Helium concentrations and isotopic ratios in water samples were directly analyzed from the Cu tubing sample after the Ultra-high Vacuum (UHV) extraction system and purification in the high-vacuum inlet line of a MAP215E noble gas mass spectrometer at the Scripps Institution of Oceanography, University of California San Diego. The observed 3He/4He ratios were calibrated against atmospheric standard gas and were expressed relative to Ra, where Ra is the air 3He/4He ratio of 1.39 × 10–6 (Poreda and Craig, 1989). This system can process 1 cm3 of water for helium isotope analysis at a precision <2%, and experimental details following a similar process were described in detail by Barry et al. (2009).

The concentration and stable carbon isotope composition of dissolved inorganic carbon (DIC) were conducted by an isotopic ratio mass spectrometer (Thermo-Finnigan MAT253, Bremen, Germany) at the Institute of Oceanography, National Taiwan University, equipped with a Kiel carbonate device (Thermo-Finnigan) at which carbonate minerals react with phosphoric acids to at generating CO2 for downstream isotopic analysis. Observed carbon isotopic ratios were normalized to the Vienna Pee Dee Belemnite (V-PDB) and shown as δ values. The precision of carbon isotopic composition was 0.03‰ at 1σ.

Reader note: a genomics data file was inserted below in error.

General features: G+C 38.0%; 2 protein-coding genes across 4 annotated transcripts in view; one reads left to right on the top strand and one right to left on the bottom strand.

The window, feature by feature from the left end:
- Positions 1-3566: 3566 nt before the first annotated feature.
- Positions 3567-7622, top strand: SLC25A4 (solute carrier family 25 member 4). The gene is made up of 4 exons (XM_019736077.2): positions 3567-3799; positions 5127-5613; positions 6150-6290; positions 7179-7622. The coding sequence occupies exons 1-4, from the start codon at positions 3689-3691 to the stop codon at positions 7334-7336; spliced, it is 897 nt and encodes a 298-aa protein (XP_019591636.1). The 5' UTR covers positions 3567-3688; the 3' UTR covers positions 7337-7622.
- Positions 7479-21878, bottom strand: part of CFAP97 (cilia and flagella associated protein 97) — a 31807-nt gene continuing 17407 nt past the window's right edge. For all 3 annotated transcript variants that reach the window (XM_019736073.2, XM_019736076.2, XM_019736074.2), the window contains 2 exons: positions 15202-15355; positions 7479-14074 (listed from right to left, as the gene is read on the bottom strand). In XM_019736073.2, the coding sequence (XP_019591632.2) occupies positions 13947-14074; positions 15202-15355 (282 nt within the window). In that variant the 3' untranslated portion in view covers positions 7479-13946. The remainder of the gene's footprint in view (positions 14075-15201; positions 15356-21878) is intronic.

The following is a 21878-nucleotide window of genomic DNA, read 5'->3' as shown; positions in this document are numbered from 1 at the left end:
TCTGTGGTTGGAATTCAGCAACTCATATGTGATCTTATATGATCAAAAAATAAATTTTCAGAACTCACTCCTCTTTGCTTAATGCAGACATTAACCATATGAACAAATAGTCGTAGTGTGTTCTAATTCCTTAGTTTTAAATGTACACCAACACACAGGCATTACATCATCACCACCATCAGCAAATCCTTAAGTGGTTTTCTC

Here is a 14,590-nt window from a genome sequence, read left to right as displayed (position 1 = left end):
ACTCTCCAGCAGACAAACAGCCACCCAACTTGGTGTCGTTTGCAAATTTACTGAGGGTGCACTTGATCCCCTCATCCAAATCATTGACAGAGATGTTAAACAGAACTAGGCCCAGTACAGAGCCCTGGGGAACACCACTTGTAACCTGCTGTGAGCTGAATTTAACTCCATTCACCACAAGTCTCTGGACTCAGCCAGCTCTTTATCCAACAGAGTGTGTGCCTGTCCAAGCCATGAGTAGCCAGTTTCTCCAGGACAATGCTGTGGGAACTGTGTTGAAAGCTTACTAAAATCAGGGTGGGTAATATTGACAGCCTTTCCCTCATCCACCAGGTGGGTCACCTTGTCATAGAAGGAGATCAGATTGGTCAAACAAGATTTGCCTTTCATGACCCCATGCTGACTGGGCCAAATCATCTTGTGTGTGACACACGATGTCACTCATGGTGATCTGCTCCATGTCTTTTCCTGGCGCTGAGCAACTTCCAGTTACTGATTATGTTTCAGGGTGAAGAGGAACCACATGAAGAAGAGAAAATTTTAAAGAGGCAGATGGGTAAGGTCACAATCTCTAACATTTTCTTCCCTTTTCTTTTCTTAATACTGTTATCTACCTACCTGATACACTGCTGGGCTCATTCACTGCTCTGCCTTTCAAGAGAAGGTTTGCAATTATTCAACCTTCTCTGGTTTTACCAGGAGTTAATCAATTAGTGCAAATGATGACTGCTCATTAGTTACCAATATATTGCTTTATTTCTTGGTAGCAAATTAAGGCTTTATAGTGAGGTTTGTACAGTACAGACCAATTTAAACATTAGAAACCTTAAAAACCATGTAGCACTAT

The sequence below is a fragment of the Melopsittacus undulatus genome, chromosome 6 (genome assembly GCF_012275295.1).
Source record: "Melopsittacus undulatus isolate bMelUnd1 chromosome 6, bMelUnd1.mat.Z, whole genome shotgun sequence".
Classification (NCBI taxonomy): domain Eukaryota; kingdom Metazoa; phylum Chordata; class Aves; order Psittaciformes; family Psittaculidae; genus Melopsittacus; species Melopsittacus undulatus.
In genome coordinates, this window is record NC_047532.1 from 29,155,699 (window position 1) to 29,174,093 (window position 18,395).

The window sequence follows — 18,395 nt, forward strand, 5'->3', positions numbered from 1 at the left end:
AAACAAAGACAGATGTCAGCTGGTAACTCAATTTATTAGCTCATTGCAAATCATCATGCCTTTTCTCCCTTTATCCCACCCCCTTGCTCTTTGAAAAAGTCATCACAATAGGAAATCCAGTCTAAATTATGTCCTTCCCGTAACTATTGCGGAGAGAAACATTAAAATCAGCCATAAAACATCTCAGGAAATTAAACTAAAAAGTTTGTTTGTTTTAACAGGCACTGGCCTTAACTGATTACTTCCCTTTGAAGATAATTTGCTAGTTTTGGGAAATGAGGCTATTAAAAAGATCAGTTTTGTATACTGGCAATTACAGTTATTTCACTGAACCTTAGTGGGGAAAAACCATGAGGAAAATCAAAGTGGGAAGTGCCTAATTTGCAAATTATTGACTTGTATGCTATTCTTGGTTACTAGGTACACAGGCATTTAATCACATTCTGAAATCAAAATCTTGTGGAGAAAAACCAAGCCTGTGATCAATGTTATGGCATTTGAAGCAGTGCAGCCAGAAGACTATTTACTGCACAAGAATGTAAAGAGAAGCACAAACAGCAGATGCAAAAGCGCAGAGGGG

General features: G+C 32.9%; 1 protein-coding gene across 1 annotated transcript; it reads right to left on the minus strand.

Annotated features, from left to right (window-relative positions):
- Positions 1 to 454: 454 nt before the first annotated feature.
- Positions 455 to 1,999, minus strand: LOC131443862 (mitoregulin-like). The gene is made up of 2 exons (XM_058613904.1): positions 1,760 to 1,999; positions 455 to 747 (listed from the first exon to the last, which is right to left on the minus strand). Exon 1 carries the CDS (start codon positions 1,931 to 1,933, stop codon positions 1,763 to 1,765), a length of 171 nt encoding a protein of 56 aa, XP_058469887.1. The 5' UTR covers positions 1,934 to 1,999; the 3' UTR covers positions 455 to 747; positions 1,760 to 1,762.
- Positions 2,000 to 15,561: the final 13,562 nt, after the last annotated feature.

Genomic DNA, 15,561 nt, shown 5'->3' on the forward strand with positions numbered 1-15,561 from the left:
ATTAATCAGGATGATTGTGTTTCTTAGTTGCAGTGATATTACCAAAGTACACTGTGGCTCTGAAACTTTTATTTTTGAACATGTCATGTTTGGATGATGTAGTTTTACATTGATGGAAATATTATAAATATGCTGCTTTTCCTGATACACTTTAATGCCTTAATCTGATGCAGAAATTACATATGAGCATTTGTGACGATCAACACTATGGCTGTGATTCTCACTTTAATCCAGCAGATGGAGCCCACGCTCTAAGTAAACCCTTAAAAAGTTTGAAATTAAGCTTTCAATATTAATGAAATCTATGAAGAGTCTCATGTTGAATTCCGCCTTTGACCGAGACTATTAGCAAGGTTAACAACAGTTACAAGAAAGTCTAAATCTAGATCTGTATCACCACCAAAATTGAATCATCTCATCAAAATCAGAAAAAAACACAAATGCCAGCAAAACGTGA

Hydrogen and oxygen isotopes of water samples were analyzed using the Liquid-Water Isotope Analyzer (LWIA) by off-axis integrated-cavity laser spectroscopy (DLT-100, LGR Co. Ltd.) at the Department of Geosciences, National Taiwan University without any chemical preprocessing, following the procedure described in Lis et al. (2008) and Berman et al. (2009). Observed hydrogen and oxygen isotopic ratios were calibrated against five LGR standards (LGR 1A-5A) and converted into the conventional V-SMOW (Vienna Standard Mean Ocean Water) scale, presented as δ values. per mil (‰). According to the manufacturer’s specifications (Los Gatos Research Inc., 2008), the precision of δ18O and δD values were less than 0.6‰ and 0.2‰ at 1σ, respectively. The δ notation is defined as:

δ(0/00) = [(Rsample/Rstandard) 1]×1000

where R is the ratio of 13C/12C, 2H/1H, or 18O/16O.

Hourly precipitation is available from a meteorological station of the Central Weather Bureau (CWB) of Taiwan, located at about 3 km from the YS station. Seismic data used in this study are taken from the earthquake catalogs of CWB of Taiwan. The distribution of each earthquake’s intensity to present the amount of shaking could also be detected, meanwhile, the local intensity of an earthquake to the YS site then could be known. There were 495 earthquakes with local magnitudes (ML) ranging from 2.0 to 5.9 in the Taiwan area during the deployment period. Only when those earthquakes with local intensity ≥ two around YS station together with, the distance between station and earthquake of the epicenter is ≤30 km for M ≥ 4 or the distance is 30–110 km for M ≥ 5 (Table 1), which are considered significant to the monitoring site (e.g., Yang et al., 2005; Fu et al., 2017).